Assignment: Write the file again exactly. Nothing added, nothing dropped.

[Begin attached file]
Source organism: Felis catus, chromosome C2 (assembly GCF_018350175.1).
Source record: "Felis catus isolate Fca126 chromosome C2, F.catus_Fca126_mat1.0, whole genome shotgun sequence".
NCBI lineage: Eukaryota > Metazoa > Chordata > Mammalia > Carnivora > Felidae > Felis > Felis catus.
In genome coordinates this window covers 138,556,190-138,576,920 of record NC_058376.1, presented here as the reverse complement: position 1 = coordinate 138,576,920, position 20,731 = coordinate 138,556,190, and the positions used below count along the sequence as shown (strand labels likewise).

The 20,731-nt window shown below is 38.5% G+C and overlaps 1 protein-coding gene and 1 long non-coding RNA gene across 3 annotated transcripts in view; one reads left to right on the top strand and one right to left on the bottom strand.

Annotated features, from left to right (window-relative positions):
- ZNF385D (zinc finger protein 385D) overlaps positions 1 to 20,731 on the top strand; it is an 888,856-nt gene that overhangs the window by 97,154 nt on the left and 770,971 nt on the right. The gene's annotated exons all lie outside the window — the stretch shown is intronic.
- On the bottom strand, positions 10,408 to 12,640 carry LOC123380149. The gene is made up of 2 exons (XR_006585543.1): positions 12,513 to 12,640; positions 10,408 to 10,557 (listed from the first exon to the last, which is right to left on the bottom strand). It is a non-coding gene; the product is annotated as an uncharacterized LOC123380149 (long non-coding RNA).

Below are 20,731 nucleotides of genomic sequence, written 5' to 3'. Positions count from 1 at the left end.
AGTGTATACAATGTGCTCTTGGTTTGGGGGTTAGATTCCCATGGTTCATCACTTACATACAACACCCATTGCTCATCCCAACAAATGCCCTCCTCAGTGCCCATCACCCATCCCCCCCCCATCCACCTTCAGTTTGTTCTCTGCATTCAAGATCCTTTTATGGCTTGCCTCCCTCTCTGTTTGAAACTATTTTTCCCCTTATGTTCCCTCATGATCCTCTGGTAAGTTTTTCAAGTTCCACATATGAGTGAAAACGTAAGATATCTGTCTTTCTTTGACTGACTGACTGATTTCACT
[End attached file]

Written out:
Source organism: Felis catus, chromosome C2 (assembly GCF_018350175.1).
Source record: "Felis catus isolate Fca126 chromosome C2, F.catus_Fca126_mat1.0, whole genome shotgun sequence".
NCBI lineage: Eukaryota > Metazoa > Chordata > Mammalia > Carnivora > Felidae > Felis > Felis catus.
In genome coordinates this window covers 138,556,190-138,576,920 of record NC_058376.1, presented here as the reverse complement: position 1 = coordinate 138,576,920, position 20,731 = coordinate 138,556,190, and the positions used below count along the sequence as shown (strand labels likewise).

The 20,731-nt window shown below is 38.5% G+C and overlaps 1 protein-coding gene and 1 long non-coding RNA gene across 3 annotated transcripts in view; one reads left to right on the top strand and one right to left on the bottom strand.

Annotated features, from left to right (window-relative positions):
- ZNF385D (zinc finger protein 385D) overlaps positions 1 to 20,731 on the top strand; it is an 888,856-nt gene that overhangs the window by 97,154 nt on the left and 770,971 nt on the right. The gene's annotated exons all lie outside the window — the stretch shown is intronic.
- On the bottom strand, positions 10,408 to 12,640 carry LOC123380149. The gene is made up of 2 exons (XR_006585543.1): positions 12,513 to 12,640; positions 10,408 to 10,557 (listed from the first exon to the last, which is right to left on the bottom strand). It is a non-coding gene; the product is annotated as an uncharacterized LOC123380149 (long non-coding RNA).

Below are 20,731 nucleotides of genomic sequence, written 5' to 3'. Positions count from 1 at the left end.
AGTGTATACAATGTGCTCTTGGTTTGGGGGTTAGATTCCCATGGTTCATCACTTACATACAACACCCATTGCTCATCCCAACAAATGCCCTCCTCAGTGCCCATCACCCATCCCCCCCCCATCCACCTTCAGTTTGTTCTCTGCATTCAAGATCCTTTTATGGCTTGCCTCCCTCTCTGTTTGAAACTATTTTTCCCCTTATGTTCCCTCATGATCCTCTGGTAAGTTTTTCAAGTTCCACATATGAGTGAAAACGTAAGATATCTGTCTTTCTTTGACTGACTGACTGATTTCACT